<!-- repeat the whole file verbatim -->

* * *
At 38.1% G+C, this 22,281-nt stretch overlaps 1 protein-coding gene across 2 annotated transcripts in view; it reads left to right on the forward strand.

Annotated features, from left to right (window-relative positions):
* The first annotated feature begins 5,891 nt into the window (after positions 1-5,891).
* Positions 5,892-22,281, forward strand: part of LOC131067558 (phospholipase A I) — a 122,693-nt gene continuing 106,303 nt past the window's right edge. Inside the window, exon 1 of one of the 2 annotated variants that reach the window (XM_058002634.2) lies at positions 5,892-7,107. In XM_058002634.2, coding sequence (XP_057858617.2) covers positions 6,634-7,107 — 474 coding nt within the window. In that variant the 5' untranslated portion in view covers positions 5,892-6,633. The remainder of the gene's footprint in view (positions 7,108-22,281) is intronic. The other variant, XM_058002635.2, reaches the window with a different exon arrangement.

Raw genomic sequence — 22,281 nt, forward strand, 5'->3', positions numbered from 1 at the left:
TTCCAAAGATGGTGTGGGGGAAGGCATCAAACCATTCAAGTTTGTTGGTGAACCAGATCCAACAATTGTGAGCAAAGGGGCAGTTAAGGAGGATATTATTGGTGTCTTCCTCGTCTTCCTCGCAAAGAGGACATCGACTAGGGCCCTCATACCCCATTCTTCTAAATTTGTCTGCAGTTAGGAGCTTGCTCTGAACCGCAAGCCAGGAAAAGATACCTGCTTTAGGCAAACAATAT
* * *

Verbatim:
At 38.1% G+C, this 22,281-nt stretch overlaps 1 protein-coding gene across 2 annotated transcripts in view; it reads left to right on the forward strand.

Annotated features, from left to right (window-relative positions):
* The first annotated feature begins 5,891 nt into the window (after positions 1-5,891).
* Positions 5,892-22,281, forward strand: part of LOC131067558 (phospholipase A I) — a 122,693-nt gene continuing 106,303 nt past the window's right edge. Inside the window, exon 1 of one of the 2 annotated variants that reach the window (XM_058002634.2) lies at positions 5,892-7,107. In XM_058002634.2, coding sequence (XP_057858617.2) covers positions 6,634-7,107 — 474 coding nt within the window. In that variant the 5' untranslated portion in view covers positions 5,892-6,633. The remainder of the gene's footprint in view (positions 7,108-22,281) is intronic. The other variant, XM_058002635.2, reaches the window with a different exon arrangement.

Raw genomic sequence — 22,281 nt, forward strand, 5'->3', positions numbered from 1 at the left:
TTCCAAAGATGGTGTGGGGGAAGGCATCAAACCATTCAAGTTTGTTGGTGAACCAGATCCAACAATTGTGAGCAAAGGGGCAGTTAAGGAGGATATTATTGGTGTCTTCCTCGTCTTCCTCGCAAAGAGGACATCGACTAGGGCCCTCATACCCCATTCTTCTAAATTTGTCTGCAGTTAGGAGCTTGCTCTGAACCGCAAGCCAGGAAAAGATACCTGCTTTAGGCAAACAATAT